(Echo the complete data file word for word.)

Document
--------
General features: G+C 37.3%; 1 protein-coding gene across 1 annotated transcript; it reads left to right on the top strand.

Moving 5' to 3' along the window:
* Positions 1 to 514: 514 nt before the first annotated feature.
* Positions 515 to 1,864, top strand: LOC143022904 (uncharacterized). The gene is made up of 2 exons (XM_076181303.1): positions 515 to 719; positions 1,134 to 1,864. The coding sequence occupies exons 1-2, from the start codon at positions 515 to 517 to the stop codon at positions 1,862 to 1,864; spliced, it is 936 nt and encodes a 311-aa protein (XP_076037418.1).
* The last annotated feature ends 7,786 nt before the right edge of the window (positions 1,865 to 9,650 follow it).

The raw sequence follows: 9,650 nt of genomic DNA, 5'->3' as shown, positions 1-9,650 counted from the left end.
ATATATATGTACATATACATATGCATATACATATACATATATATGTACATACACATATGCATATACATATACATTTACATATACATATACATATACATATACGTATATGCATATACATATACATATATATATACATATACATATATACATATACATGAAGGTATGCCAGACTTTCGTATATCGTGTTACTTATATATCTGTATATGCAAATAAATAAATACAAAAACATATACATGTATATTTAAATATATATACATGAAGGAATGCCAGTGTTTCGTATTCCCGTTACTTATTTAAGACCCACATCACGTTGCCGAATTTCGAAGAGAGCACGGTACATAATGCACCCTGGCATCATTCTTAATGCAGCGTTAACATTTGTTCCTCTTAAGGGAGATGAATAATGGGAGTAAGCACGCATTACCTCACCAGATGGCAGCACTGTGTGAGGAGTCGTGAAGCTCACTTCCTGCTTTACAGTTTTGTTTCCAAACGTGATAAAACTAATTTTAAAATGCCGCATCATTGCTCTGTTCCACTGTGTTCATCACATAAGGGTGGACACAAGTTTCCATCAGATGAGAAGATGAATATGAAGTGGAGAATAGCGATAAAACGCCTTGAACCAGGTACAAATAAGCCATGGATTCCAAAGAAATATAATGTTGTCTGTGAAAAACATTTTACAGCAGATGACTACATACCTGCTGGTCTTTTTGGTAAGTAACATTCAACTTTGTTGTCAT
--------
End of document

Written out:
General features: G+C 37.3%; 1 protein-coding gene across 1 annotated transcript; it reads left to right on the top strand.

Moving 5' to 3' along the window:
* Positions 1 to 514: 514 nt before the first annotated feature.
* Positions 515 to 1,864, top strand: LOC143022904 (uncharacterized). The gene is made up of 2 exons (XM_076181303.1): positions 515 to 719; positions 1,134 to 1,864. The coding sequence occupies exons 1-2, from the start codon at positions 515 to 517 to the stop codon at positions 1,862 to 1,864; spliced, it is 936 nt and encodes a 311-aa protein (XP_076037418.1).
* The last annotated feature ends 7,786 nt before the right edge of the window (positions 1,865 to 9,650 follow it).

The raw sequence follows: 9,650 nt of genomic DNA, 5'->3' as shown, positions 1-9,650 counted from the left end.
ATATATATGTACATATACATATGCATATACATATACATATATATGTACATACACATATGCATATACATATACATTTACATATACATATACATATACATATACGTATATGCATATACATATACATATATATATACATATACATATATACATATACATGAAGGTATGCCAGACTTTCGTATATCGTGTTACTTATATATCTGTATATGCAAATAAATAAATACAAAAACATATACATGTATATTTAAATATATATACATGAAGGAATGCCAGTGTTTCGTATTCCCGTTACTTATTTAAGACCCACATCACGTTGCCGAATTTCGAAGAGAGCACGGTACATAATGCACCCTGGCATCATTCTTAATGCAGCGTTAACATTTGTTCCTCTTAAGGGAGATGAATAATGGGAGTAAGCACGCATTACCTCACCAGATGGCAGCACTGTGTGAGGAGTCGTGAAGCTCACTTCCTGCTTTACAGTTTTGTTTCCAAACGTGATAAAACTAATTTTAAAATGCCGCATCATTGCTCTGTTCCACTGTGTTCATCACATAAGGGTGGACACAAGTTTCCATCAGATGAGAAGATGAATATGAAGTGGAGAATAGCGATAAAACGCCTTGAACCAGGTACAAATAAGCCATGGATTCCAAAGAAATATAATGTTGTCTGTGAAAAACATTTTACAGCAGATGACTACATACCTGCTGGTCTTTTTGGTAAGTAACATTCAACTTTGTTGTCAT